The results further demonstrate that the shot gene is directly or indirectly transcriptionally regulated by the Notch signalling pathway. Members of the spectraplakin superfamily such as Shot in flies or dystonin/BPAG1 or MACF1 in mammals share features of both the spectrin and plakin superfamilies and produce a large variety of giant proteins of up to almost 9000 amino acids in length. These proteins contain motifs interacting with all three elements of the cytoskeleton (the actin, the microtubules and the intermediate filaments), and they contribute to the linkage between membrane receptors and the cytoskeletal elements. shot is strongly expressed during embryogenesis at the muscle attachment sites, which are the most prominent sites of position-dependent integrin adhesion. An essential role for Shot has been shown for muscle-dependent tendon cell differentiation. In the shot mutant tendon cells, Vein, a neuregulin-like factor that activates the EGF-Receptor signalling pathway, fails to be localized properly at the muscle-tendon junctional site; Vein is dispersed and its level is reduced. In these cells, Shot is concentrated at the apical and basal sides. Similarly, the results place shot both upstream and downstream of Notch signalling during proventricular development. In the posterior boundary cells, shot transcription is activated in response to Notch signalling; Shot protein, in turn, is required in the posterior boundary cells for Notch receptor localisation and/or stability as receptor expression and Notch signalling activity in the posterior boundary cells are affected in shot mutants. This indicates a feedback loop, as has been suggested for Crumbs-dependent localization of the Notch receptor in the boundary cells of the hindgut. It is not clear how shot expression is regulated in the endodermal part of the keyhole, in which it may require additional inputs from other yet unknown signalling pathways. Further molecular and biochemical experiments will have to demonstrate whether there exists a direct interaction between the Notch receptor and the cytoskeletal Shot protein (Fuss, 2004).

In the tracheal system, Shot is required for the formation of the RhoA-dependent F-actin cytoskeleton in the fusion cells and to form the lumenal connections between tracheal branches. It has been suggested that Shot may function downstream of RhoA to form E-cadherin-associated cytoskeletal structures that are necessary for apical determinant localization. The analysis of the actin cytoskeleton using phalloidin staining reveals a strong apical localization of F-actin filaments in the posterior boundary cells in which Shot also accumulates apically to a high level. By contrast, the density of the actin cytoskeleton is reduced in the anterior boundary cells that move inward and in which the contribution of Shot for Notch signalling activity seems minor. A stabilized cytoskeletal architecture in the posterior boundary cells may be required to provide stiffness/tension that may enable the inward movement of the anterior boundary cells. Lack- and gain-of-function results suggest that the small GTPase Cdc42, is one of several known cytoskeletal regulators, may play a major role to control cytoskeletal architecture during the inward movement of the proventricular cells. These results are consistent with the idea that Notch signalling controls cytoskeletal organization via the cytoskeletal linker protein Shot and they suggest a role for Cdc42 in this process, the specific involvement of which, however, has to be studied in more detail (Fuss, 2004).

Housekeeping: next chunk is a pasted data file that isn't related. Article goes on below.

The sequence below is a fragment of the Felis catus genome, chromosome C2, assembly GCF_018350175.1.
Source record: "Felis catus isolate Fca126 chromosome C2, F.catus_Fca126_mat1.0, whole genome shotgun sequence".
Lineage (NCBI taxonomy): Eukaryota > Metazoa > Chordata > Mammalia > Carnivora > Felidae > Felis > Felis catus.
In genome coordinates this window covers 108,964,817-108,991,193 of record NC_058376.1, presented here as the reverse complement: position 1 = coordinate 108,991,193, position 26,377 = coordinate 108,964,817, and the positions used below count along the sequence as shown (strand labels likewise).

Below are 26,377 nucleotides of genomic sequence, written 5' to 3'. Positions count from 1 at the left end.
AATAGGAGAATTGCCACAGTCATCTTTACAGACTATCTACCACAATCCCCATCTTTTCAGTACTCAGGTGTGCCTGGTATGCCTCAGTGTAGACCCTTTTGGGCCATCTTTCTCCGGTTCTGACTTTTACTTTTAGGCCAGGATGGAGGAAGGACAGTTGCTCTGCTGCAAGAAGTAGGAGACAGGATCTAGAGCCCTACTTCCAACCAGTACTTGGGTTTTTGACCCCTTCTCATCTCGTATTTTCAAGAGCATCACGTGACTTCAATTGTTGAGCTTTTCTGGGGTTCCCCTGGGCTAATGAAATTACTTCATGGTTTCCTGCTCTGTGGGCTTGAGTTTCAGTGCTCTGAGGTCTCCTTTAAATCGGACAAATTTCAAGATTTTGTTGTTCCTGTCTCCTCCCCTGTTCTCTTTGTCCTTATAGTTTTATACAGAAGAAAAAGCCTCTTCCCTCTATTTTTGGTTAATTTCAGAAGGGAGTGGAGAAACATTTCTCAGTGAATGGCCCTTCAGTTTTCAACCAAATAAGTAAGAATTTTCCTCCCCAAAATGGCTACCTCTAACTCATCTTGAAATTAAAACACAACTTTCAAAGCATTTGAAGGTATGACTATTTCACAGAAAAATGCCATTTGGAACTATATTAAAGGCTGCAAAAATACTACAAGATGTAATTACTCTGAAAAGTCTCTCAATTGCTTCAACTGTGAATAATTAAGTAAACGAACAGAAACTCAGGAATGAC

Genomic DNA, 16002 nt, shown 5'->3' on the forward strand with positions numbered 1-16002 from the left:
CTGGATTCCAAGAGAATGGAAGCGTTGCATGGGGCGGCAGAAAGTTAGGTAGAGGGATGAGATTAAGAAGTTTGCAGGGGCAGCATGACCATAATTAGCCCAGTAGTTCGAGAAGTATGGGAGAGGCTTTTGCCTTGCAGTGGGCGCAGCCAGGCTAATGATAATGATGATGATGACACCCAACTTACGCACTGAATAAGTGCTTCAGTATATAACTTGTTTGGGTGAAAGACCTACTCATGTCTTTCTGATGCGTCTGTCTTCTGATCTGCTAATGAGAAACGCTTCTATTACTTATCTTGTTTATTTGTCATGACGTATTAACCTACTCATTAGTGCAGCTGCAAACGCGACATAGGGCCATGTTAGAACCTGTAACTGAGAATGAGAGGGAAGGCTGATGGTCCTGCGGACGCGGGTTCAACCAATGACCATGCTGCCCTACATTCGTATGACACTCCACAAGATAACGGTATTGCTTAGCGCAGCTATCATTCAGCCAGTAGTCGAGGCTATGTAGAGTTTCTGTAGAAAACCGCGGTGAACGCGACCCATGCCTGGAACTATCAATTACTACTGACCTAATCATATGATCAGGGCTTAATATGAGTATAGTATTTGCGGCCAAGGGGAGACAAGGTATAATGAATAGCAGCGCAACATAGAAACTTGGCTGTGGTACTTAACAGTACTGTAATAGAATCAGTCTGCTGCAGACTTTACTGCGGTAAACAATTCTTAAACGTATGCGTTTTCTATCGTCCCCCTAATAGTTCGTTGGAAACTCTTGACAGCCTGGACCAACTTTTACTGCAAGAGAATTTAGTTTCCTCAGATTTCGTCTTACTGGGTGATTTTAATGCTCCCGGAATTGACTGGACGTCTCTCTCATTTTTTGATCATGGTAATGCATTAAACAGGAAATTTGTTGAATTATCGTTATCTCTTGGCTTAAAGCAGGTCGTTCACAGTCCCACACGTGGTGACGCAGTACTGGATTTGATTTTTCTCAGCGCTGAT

Effects of Mutation or Deletion

Shot/Kak protein expression in neurons, epidermis, and epidermal muscle attachment cells cannot be detected in shot3, shotP1, shotP2, and kakP2 mutant embryos. shot1 and shot2 mutants still express normal levels of Shot protein, consistent with their relatively weaker mutant phenotypes. The phenotypes of shotP1 and shotP2 insertion mutants are also somewhat weaker than the phenotypes of shot3 and kakP2 insertion mutants, suggesting that Shot proteins may perhaps be present in the nervous system in these mutants at levels not detected by this antibody. The Kak antiserum also reacts strongly with an antigen present in the wall of the tracheal lumen; this cross-reactivity remains in all of the shot mutant alleles tested (Lee, 1999).